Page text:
The author of today’s article outlines how retirees – or any bond investor – “can construct a portfolio of bonds whose total return will almost certainly be higher than the average of those individual bonds’ yields.” How does one accomplish this? By bond laddering – and while you are probably familiar with the concept of bond laddering, you may not be familiar with how “unexpectedly good” a bond ladder’s total return can be. For more, CLICK HERE.
A disturbingly large number of Americans are underprepared – “massively underprepared”, as the author of today’s article puts it – when it comes to their retirement savings. What can these individuals do about their predicament? The author advises that, while “there is no one-size-fits-all solution for those who are underprepared for retirement…the best approach likely includes some combination of the three strategies outlined here.” For these three strategies for contending with a retirement savings shortfall – including the strategy that “leads to a far better outcome than a doubling of your investment returns” – CLICK HERE.
With interest rates ticking up, prospects for higher inflation as a result of economic growth, and the uncertainty that comes with a new face helming the Federal Reserve, how can fixed-income investors go about preparing for this environment and the additional risks it poses? The author of today’s article highlights his favorite idea in that regard – a vehicle which “appears to be well-positioned to minimize the impact of rising yields by keeping a short duration.” For more, CLICK HERE.
The importance of diversification in financial planning is constantly emphasized – and generally accepted. However, the author of today’s article notes that “when you look at those who achieve the greatest wealth or have the greatest impact, virtually none of them ever diversify…or at least, not throughout most of their years.” He proceeds to examine how different diversification strategies – represented by redwood trees, bushes and pear trees – can affect one’s wealth (and retirement savings). For more, CLICK HERE.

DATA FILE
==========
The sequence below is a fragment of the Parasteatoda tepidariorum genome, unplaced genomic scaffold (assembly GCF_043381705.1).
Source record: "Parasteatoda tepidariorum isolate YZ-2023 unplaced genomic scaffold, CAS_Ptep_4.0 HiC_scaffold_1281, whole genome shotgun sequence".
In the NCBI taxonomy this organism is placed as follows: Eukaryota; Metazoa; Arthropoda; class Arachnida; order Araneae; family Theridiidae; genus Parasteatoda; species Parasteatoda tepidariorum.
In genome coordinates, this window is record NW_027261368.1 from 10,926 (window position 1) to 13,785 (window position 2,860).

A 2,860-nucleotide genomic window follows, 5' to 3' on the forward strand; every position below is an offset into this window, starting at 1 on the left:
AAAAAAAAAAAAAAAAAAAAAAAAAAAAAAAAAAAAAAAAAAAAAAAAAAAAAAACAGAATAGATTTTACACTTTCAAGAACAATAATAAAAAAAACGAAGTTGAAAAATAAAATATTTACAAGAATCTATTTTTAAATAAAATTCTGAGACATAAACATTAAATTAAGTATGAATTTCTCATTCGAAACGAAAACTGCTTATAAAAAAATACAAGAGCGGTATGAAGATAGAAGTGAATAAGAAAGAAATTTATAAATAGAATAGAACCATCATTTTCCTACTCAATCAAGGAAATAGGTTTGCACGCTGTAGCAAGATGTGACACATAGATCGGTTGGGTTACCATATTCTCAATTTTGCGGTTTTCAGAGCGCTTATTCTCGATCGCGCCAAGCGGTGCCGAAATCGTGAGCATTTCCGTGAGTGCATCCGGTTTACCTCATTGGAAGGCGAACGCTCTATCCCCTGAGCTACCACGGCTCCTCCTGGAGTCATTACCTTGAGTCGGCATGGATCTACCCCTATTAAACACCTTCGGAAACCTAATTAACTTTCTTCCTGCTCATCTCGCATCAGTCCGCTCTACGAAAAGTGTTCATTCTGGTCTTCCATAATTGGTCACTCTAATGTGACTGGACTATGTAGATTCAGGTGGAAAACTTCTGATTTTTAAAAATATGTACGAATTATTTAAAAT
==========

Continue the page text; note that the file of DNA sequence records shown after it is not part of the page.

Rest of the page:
At this time of year much is written about the benefits of tax-loss harvesting. Finding losers to sell, however, may be a particularly difficult undertaking this year given the market’s performance. Instead of tax-loss harvesting, today’s article looks at “another tax-harvesting strategy [that] looks to be better suited to this year’s buoyant market conditions: tax-gain harvesting.” Why would investors want to pre-emptively realize a gain, what “small subset of the investing public” would benefit from this strategy – and why might new retirees be in its “sweet spot”? CLICK HERE.
The author of today’s article calls it “one of the more underutilized strategies for taxable investment accounts”. That strategy? Tax-loss harvesting, whereby poor performers are sold at a loss in order to offset that year’s capital gains – and lessen one’s tax burden. The author proceeds to identify areas that may offer the best opportunities to exploit the tax-loss harvesting strategy for 2017 – and how “tax-loss harvesting doesn’t have to be an all-or-nothing strategy.” To read more, CLICK HERE.
With retirement comes a shift from receiving a consistent paycheck to needing to tap your various income streams to cover your various expenses – and the author of today’s article argues that “this shift requires a new investment strategy and mindset.” In order to develop this strategy and mindset, she advises to think of retirement as consisting of three unique stages – the “Go Go” years, the “Slow Go” years, and the “No Go” years – and outlines “five key areas” to address when it comes to planning for each of these stages. For more, CLICK HERE.